An Exploratory Study of Laryngeal Movements During Performance on Alto Saxophone

PDF Version Also Available for Download.

Description

The purpose of this study was to investigate laryngeal movements in selected performance situations on alto saxophone. The specific research problems were to describe glottal activity in three selected musicians as they performed musical tasks with (1) various pitch ranges and registers, (2) fortissimo and pianissimo dynamic levels, (3) crescendo and decrescendo, (4) long tones with vibrato, and (5) legato and staccato styles of articulation. A fiberoptic laryngoscope was employed to gather the visual images, which were recorded on a sound synchronized video tape. A rating system was devised to provide graphic representation of the data. Results of the data ... continued below

Physical Description

vi, 78 leaves: ill., music

Creation Information

Peters, Jeffrey T. (Jeffrey Thomas) December 1984.

Context

This thesis is part of the collection entitled: UNT Theses and Dissertations and was provided by UNT Libraries to Digital Library, a digital repository hosted by the UNT Libraries. It has been viewed 38 times . More information about this thesis can be viewed below.

Who

People and organizations associated with either the creation of this thesis or its content.

Chair

Committee Member

Publisher

Rights Holder

For guidance see Citations, Rights, Re-Use.

  • Peters, Jeffrey T. (Jeffrey Thomas)

Provided By

UNT Libraries

With locations on the Denton campus of the University of North Texas and one in Dallas, UNT Libraries serves the school and the community by providing access to physical and online collections; The Portal to Texas History and UNT Digital Libraries; academic research, and much, much more.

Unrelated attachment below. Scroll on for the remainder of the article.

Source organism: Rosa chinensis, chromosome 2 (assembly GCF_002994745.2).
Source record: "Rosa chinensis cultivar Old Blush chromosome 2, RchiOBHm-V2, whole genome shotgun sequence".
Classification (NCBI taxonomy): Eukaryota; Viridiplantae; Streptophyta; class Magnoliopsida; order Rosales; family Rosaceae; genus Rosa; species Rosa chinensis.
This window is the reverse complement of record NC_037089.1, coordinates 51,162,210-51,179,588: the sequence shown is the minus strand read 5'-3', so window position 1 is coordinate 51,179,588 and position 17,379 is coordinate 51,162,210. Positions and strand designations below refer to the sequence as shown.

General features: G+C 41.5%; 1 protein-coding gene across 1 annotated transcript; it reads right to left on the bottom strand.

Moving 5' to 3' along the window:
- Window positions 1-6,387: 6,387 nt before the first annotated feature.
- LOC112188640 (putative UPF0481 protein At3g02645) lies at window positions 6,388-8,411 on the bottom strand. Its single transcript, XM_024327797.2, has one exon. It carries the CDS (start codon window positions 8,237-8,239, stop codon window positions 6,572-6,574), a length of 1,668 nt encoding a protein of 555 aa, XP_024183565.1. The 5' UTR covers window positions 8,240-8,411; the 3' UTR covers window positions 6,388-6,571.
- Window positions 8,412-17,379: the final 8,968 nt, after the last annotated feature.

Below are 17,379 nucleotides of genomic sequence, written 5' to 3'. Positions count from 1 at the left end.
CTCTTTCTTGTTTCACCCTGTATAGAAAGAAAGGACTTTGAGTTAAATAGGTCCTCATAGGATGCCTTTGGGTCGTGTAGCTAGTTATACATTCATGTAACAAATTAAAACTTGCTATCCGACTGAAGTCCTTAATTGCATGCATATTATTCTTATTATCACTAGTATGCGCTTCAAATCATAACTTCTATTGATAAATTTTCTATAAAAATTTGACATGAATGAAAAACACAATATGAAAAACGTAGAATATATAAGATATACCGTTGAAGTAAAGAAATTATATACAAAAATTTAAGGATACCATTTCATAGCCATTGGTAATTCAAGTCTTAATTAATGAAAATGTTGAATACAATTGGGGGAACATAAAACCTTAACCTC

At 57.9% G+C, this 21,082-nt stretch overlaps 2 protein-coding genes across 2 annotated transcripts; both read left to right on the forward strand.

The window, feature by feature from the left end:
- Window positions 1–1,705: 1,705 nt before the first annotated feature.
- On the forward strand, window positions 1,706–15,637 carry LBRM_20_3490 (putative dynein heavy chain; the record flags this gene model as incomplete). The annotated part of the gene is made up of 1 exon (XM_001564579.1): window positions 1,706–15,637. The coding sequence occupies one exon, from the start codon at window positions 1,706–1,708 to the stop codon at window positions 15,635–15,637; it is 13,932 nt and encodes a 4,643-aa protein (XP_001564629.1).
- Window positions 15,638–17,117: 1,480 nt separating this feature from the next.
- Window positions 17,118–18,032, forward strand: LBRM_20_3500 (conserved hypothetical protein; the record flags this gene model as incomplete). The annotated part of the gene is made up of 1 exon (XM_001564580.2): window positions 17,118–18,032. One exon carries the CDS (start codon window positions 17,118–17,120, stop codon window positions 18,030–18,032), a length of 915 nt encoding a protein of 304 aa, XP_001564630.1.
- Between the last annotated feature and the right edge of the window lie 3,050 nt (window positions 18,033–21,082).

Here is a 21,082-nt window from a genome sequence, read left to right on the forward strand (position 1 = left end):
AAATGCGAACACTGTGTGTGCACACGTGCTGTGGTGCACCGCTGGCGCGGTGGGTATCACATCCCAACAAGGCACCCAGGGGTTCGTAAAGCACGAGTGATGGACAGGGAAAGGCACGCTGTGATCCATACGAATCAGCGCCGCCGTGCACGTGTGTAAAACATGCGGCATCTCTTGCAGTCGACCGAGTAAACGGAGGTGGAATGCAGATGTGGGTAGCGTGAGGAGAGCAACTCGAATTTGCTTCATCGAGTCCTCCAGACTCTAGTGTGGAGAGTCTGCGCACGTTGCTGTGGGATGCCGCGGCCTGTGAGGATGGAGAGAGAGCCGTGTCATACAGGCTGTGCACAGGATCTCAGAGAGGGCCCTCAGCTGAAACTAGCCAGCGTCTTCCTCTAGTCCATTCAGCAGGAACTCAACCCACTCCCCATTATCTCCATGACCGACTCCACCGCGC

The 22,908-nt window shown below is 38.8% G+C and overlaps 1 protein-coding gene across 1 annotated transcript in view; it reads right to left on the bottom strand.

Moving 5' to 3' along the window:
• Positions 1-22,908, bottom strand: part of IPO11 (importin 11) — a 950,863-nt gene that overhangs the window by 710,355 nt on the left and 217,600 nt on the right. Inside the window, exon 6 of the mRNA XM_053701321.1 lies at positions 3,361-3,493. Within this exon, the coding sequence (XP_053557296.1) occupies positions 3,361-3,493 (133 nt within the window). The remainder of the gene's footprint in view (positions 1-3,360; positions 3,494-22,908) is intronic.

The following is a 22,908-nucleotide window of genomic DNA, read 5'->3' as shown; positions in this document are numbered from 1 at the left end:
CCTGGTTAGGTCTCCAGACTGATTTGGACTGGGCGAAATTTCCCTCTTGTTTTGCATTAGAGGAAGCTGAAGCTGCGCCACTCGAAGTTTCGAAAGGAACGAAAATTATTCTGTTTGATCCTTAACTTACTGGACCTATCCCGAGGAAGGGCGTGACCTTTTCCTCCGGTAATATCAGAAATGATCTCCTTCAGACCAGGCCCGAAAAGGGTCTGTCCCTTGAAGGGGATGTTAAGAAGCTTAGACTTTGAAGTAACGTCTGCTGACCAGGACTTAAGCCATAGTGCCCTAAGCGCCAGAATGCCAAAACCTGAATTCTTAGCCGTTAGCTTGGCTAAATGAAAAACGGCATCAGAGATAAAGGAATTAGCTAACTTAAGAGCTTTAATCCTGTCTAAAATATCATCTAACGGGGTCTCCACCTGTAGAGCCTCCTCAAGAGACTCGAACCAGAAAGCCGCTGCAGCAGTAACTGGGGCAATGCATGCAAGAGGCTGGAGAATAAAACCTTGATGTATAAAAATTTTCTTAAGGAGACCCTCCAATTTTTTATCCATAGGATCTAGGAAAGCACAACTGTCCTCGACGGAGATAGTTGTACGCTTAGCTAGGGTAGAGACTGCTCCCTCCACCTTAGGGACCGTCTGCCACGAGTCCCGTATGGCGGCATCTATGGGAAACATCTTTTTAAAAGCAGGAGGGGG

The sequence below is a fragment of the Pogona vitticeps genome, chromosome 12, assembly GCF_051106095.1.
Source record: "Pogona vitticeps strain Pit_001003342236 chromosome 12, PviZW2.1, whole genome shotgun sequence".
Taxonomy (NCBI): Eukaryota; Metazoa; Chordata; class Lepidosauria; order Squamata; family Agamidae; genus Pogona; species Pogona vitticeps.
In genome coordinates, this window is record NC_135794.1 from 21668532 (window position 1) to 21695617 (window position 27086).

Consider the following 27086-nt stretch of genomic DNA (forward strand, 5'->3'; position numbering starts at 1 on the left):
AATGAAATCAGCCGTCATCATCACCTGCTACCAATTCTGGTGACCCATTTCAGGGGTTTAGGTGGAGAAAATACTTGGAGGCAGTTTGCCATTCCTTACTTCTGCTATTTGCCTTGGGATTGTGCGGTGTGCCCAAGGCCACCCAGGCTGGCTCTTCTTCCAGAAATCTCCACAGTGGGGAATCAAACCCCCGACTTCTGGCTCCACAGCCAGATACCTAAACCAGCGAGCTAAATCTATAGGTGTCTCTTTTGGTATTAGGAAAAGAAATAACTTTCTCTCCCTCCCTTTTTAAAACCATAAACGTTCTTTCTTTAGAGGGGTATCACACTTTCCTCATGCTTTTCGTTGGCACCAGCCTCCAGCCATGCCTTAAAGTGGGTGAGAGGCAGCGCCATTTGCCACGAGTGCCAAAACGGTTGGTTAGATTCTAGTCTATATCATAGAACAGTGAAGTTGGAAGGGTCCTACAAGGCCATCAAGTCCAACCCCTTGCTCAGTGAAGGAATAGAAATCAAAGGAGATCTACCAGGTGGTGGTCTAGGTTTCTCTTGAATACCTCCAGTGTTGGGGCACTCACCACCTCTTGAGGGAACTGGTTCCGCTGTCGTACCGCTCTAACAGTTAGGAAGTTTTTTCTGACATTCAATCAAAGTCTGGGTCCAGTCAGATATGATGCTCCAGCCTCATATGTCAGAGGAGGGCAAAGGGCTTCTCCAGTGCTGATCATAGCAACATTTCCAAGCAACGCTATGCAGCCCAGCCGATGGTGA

Contact Us

What

Descriptive information to help identify this thesis. Follow the links below to find similar items on the Digital Library.

Degree Information

Description

The purpose of this study was to investigate laryngeal movements in selected performance situations on alto saxophone. The specific research problems were to describe glottal activity in three selected musicians as they performed musical tasks with (1) various pitch ranges and registers, (2) fortissimo and pianissimo dynamic levels, (3) crescendo and decrescendo, (4) long tones with vibrato, and (5) legato and staccato styles of articulation. A fiberoptic laryngoscope was employed to gather the visual images, which were recorded on a sound synchronized video tape. A rating system was devised to provide graphic representation of the data. Results of the data indicated that the glottis was used as an airflow constrictor in certain performance situations, especially in pianissimo performance. Other conclusions were drawn, and suggestions for further research were discussed.

Physical Description

vi, 78 leaves: ill., music

Language

Identifier

Unique identifying numbers for this thesis in the Digital Library or other systems.

Collections

This thesis is part of the following collection of related materials.

UNT Theses and Dissertations

Theses and dissertations represent a wealth of scholarly and artistic content created by masters and doctoral students in the degree-seeking process. Some ETDs in this collection are restricted to use by the UNT community.

What responsibilities do I have when using this thesis?

When

Dates and time periods associated with this thesis.

Creation Date

  • December 1984

Added to The UNT Digital Library

  • March 9, 2015, 8:15 a.m.

Description Last Updated

  • Nov. 22, 2016, 4:15 p.m.

Usage Statistics

When was this thesis last used?

Yesterday: 0
Past 30 days: 0
Total Uses: 38

Interact With This Thesis

Here are some suggestions for what to do next.

Start Reading

PDF Version Also Available for Download.

International Image Interoperability Framework

IIF Logo

We support the IIIF Presentation API

Peters, Jeffrey T. (Jeffrey Thomas). An Exploratory Study of Laryngeal Movements During Performance on Alto Saxophone, thesis, December 1984; Denton, Texas. (digital.library.unt.edu/ark:/67531/metadc500565/: accessed June 21, 2018), University of North Texas Libraries, Digital Library, digital.library.unt.edu; .